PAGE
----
Lipinski's rule of fives is a rule of thumb to predict whether a small-molecule lead is more likely to end up a drug or a dud, based on its pharmacological and biological properties.

To date, though, despite the fact that, in 2015, half of the 10 bestselling biopharma products were monoclonal antibodies (MAbs), a similar way of estimating how good a drug development candidate a given antibody is has been "missing," Dane Wittrup told BioWorld Insight. "And that's hurt the field."

In the Jan. 31, 2017, print issue the Proceedings of the National Academy of Sciences, Wittrup, who is the co-founder of antibody discovery and optimization company Adimab LLC, and his colleagues at Adimab took a first stab at developing such a set of rules.

The need for such rules is one sign of how far the field has come in terms of identifying antibodies that possess the primary key to success – ones that bind to their targets.

As technologies for finding good binders have improved, "you no longer have just one binder that you have to push forward with no matter what," Adimab's director of protein analytics, Yingda Xu, told BioWorld Insight.

But there is not a lot of understanding of how to sort that binder bounty into better or worse clinical development candidates – failure often comes the hard way, after significant effort and clinical development.

The team hopes to kick off a more general discussion about best practices for analyzing antibodies in terms of their clinical promise. "Part of the reason we started this kind of assessment is because of all the problems people reported during development," Xu said. "We want to move that forward to the discovery stage . . . the purpose [of the paper] is not to say, 'Oh, this drug is bad, that drug is bad.'"

In their work, the authors looked at a dozen biophysical characteristics of 137 antibodies that have progressed at least to phase II in the clinic, including nearly 50 approved antibodies.

For now, the answers are not cut and dried.

"We had expected to get a clear answer from this work, [but] . . . it's still impressionistic," Wittrup acknowledged of the dozen assays his team described. In fact, "some of the marketed drugs have really bad marks on some of these assays."

Xu stressed, though, that the purpose of the paper is to enable better antibody prioritization and ultimately better candidates to make their way forward. Nevertheless, "on any of these measures, there's a direction that's worse and a direction that's better." Individual assays could sort antibodies into broad categories of green, yellow and red flags, and the overall profile can be used to sort antibodies in terms of what the team termed "developability" in their paper.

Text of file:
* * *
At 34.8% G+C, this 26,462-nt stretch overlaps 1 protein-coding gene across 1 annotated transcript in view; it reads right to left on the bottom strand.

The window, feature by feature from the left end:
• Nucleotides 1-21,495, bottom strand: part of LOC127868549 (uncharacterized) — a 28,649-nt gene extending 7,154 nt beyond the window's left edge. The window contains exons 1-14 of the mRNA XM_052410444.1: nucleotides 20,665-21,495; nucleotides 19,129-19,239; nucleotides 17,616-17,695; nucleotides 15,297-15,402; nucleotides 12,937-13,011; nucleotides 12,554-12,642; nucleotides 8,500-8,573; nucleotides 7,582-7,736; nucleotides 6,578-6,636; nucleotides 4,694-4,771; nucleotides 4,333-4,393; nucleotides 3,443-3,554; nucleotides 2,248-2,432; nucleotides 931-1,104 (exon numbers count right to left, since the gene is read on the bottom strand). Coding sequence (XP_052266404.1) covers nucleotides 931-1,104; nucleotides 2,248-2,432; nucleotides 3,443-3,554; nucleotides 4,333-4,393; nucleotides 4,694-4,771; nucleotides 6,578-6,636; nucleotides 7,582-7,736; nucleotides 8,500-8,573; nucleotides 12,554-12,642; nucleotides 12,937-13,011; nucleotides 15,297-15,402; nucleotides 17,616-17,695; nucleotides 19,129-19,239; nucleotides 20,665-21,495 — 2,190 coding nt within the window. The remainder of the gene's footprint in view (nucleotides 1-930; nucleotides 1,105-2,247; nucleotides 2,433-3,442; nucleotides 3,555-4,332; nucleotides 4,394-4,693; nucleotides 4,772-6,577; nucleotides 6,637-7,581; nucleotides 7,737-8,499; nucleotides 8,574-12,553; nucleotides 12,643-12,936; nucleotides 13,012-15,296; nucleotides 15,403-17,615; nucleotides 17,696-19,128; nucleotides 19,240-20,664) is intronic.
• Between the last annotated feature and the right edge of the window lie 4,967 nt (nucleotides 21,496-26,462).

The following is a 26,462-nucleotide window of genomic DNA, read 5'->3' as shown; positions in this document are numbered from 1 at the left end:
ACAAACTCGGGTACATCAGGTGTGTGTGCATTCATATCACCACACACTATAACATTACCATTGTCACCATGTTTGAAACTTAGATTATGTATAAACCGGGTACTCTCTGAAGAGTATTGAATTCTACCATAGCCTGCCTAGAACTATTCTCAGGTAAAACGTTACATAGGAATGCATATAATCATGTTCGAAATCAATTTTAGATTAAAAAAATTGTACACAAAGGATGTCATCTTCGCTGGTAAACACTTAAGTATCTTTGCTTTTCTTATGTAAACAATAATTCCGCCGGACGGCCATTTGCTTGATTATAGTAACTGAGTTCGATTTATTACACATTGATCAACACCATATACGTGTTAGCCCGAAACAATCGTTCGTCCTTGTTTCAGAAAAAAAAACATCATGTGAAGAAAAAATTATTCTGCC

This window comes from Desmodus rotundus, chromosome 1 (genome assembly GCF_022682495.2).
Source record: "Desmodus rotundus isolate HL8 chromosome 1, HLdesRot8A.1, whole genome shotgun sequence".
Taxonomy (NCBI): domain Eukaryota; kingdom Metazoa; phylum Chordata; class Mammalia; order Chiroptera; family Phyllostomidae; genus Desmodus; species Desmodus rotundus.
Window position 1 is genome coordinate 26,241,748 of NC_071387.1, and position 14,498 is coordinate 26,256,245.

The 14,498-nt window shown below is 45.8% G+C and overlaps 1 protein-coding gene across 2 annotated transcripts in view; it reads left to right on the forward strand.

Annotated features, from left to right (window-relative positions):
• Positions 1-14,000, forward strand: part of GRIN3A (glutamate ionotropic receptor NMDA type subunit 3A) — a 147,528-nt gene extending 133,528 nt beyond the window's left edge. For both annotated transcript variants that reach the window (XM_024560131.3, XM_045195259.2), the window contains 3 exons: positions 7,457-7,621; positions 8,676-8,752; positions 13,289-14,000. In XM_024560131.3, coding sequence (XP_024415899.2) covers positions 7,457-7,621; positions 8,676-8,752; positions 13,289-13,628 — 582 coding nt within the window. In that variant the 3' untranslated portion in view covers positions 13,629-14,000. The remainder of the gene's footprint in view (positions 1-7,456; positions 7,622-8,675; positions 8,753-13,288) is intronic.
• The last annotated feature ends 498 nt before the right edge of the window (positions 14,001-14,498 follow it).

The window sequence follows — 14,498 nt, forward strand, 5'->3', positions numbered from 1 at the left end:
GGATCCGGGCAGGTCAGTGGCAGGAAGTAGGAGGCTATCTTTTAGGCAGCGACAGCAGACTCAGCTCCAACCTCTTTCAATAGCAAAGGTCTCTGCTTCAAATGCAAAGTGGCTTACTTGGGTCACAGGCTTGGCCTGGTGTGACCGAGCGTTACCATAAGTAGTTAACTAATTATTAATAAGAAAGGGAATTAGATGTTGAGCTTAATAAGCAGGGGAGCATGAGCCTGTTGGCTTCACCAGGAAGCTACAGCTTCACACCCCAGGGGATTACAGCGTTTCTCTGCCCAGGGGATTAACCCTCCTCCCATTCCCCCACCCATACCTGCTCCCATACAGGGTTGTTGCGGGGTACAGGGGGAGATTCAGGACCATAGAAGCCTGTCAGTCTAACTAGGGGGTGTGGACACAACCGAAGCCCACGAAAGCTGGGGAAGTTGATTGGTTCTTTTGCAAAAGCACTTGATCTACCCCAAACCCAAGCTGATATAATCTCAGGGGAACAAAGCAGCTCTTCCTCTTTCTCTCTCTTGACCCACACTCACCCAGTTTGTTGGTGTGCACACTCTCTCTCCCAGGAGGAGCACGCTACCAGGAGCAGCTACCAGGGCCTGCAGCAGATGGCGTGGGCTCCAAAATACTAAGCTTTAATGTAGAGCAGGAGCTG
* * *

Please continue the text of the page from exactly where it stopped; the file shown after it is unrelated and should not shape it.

And while each individual assay was not able to definitively predict failure, some combinations of assays appeared to be strongly predictive of problems. Antibodies that scored poorly on both the HIC assay, which measures an antibody's interaction with a nonbiological hydrophobic surface, and PSR, a measure of general reactivity, seem to be particularly likely to encounter problems.

"Not a single one of the approved drugs was double red against those two measures," Wittrup said.

The team also looked at how the different measures correlated with each other in terms of sorting antibodies into the best, middling and worst categories, and found that the 12 assays could be grouped into five clusters.

"If you're going to be efficient with your time, you probably shouldn't do two assays that are within the same cluster," Wittrup said.

The assays described in the current paper measure biophysical properties – characteristics such as how likely the antibody was to interact with other antigens besides its intended target. The Adimab scientists are also looking at biochemical properties that could be liabilities, such as oxidation, isomerization, deamidation and a number of others.

Like the ability to prioritize development candidates, the necessity of looking for biochemical liabilities is the antibody version of a First World problem, brought about because the technology available for characterization has improved massively.

"In the old days," Wittrup said, "those things just sailed through, because no one could see them."